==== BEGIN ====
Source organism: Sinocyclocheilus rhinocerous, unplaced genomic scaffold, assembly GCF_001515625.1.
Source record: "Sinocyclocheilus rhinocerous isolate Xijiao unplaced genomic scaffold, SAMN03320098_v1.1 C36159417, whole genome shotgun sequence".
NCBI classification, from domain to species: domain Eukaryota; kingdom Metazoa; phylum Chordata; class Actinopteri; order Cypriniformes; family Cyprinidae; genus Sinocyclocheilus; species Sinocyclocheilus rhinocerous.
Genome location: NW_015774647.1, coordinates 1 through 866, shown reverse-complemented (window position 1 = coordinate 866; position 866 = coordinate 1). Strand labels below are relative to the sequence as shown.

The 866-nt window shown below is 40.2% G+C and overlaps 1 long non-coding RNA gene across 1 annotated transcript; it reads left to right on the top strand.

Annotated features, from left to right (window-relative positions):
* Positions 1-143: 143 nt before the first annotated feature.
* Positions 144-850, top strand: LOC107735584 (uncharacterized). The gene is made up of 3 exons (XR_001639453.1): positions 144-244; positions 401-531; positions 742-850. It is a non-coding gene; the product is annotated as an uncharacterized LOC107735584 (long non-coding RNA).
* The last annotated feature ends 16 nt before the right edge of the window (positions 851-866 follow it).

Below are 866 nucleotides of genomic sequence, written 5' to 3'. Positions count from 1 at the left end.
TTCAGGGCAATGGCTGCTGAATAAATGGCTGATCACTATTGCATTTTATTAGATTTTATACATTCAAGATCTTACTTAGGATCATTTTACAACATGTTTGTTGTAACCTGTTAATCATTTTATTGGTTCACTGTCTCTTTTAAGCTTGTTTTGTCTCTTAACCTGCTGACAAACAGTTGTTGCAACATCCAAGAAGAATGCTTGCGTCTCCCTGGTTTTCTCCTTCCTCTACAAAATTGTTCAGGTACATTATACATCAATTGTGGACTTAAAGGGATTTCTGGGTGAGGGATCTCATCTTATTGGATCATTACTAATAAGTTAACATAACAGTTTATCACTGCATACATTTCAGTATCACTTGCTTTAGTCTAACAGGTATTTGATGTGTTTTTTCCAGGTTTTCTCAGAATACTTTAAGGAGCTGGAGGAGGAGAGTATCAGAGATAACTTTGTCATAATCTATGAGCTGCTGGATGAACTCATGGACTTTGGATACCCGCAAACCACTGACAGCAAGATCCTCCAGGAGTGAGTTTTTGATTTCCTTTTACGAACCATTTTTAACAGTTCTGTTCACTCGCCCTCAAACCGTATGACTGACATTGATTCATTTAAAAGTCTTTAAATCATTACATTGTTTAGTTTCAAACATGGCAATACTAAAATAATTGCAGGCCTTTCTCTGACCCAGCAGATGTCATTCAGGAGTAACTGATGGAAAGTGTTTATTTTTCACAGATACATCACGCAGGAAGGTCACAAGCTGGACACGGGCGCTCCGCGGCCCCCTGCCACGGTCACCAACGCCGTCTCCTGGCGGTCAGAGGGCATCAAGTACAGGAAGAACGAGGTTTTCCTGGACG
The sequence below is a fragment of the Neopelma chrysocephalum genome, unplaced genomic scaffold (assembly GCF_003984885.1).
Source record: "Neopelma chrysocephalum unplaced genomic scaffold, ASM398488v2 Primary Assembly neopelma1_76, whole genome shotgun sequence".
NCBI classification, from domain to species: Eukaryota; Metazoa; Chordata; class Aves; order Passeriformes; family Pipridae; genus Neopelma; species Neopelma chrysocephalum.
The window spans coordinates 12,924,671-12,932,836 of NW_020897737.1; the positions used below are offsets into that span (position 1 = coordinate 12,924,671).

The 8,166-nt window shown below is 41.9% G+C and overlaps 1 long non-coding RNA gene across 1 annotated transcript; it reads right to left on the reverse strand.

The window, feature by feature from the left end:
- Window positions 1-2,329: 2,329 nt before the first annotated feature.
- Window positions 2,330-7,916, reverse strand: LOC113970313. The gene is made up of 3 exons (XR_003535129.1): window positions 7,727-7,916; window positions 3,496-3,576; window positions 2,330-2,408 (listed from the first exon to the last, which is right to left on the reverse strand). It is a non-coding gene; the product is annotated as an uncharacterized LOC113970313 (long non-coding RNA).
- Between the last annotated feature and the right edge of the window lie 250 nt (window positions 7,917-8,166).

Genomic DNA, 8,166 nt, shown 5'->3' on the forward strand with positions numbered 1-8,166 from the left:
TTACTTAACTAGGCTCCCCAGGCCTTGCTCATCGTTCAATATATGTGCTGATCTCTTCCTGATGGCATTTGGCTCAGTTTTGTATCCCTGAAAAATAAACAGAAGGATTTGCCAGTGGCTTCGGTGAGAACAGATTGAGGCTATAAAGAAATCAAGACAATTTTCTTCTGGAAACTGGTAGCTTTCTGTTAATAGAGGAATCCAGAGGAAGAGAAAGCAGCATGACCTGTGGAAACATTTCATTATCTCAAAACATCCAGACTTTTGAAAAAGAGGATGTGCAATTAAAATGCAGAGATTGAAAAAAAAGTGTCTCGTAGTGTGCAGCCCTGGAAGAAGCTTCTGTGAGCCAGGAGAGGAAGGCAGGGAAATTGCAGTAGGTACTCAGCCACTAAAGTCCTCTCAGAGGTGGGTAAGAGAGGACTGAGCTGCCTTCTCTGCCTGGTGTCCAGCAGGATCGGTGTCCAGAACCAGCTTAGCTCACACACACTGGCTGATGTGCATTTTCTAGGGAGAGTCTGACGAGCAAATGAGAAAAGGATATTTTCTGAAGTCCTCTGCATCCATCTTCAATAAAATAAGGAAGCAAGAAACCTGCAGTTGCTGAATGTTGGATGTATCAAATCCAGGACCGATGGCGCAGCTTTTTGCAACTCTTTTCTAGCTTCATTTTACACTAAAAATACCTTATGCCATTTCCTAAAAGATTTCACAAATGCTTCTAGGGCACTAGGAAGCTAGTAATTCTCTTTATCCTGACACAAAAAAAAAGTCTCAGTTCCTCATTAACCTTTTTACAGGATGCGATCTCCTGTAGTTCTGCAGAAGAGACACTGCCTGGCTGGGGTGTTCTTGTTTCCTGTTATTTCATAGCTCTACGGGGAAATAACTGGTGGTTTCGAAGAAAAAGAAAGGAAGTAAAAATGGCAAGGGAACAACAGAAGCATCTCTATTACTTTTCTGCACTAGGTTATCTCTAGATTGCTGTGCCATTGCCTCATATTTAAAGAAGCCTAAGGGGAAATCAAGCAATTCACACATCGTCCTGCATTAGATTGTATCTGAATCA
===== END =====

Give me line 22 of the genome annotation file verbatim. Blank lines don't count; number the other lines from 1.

TTACTTAACTAGGCTCCCCAGGCCTTGCTCATCGTTCAATATATGTGCTGATCTCTTCCTGATGGCATTTGGCTCAGTTTTGTATCCCTGAAAAATAAACAGAAGGATTTGCCAGTGGCTTCGGTGAGAACAGATTGAGGCTATAAAGAAATCAAGACAATTTTCTTCTGGAAACTGGTAGCTTTCTGTTAATAGAGGAATCCAGAGGAAGAGAAAGCAGCATGACCTGTGGAAACATTTCATTATCTCAAAACATCCAGACTTTTGAAAAAGAGGATGTGCAATTAAAATGCAGAGATTGAAAAAAAAGTGTCTCGTAGTGTGCAGCCCTGGAAGAAGCTTCTGTGAGCCAGGAGAGGAAGGCAGGGAAATTGCAGTAGGTACTCAGCCACTAAAGTCCTCTCAGAGGTGGGTAAGAGAGGACTGAGCTGCCTTCTCTGCCTGGTGTCCAGCAGGATCGGTGTCCAGAACCAGCTTAGCTCACACACACTGGCTGATGTGCATTTTCTAGGGAGAGTCTGACGAGCAAATGAGAAAAGGATATTTTCTGAAGTCCTCTGCATCCATCTTCAATAAAATAAGGAAGCAAGAAACCTGCAGTTGCTGAATGTTGGATGTATCAAATCCAGGACCGATGGCGCAGCTTTTTGCAACTCTTTTCTAGCTTCATTTTACACTAAAAATACCTTATGCCATTTCCTAAAAGATTTCACAAATGCTTCTAGGGCACTAGGAAGCTAGTAATTCTCTTTATCCTGACACAAAAAAAAAGTCTCAGTTCCTCATTAACCTTTTTACAGGATGCGATCTCCTGTAGTTCTGCAGAAGAGACACTGCCTGGCTGGGGTGTTCTTGTTTCCTGTTATTTCATAGCTCTACGGGGAAATAACTGGTGGTTTCGAAGAAAAAGAAAGGAAGTAAAAATGGCAAGGGAACAACAGAAGCATCTCTATTACTTTTCTGCACTAGGTTATCTCTAGATTGCTGTGCCATTGCCTCATATTTAAAGAAGCCTAAGGGGAAATCAAGCAATTCACACATCGTCCTGCATTAGATTGTATCTGAATCA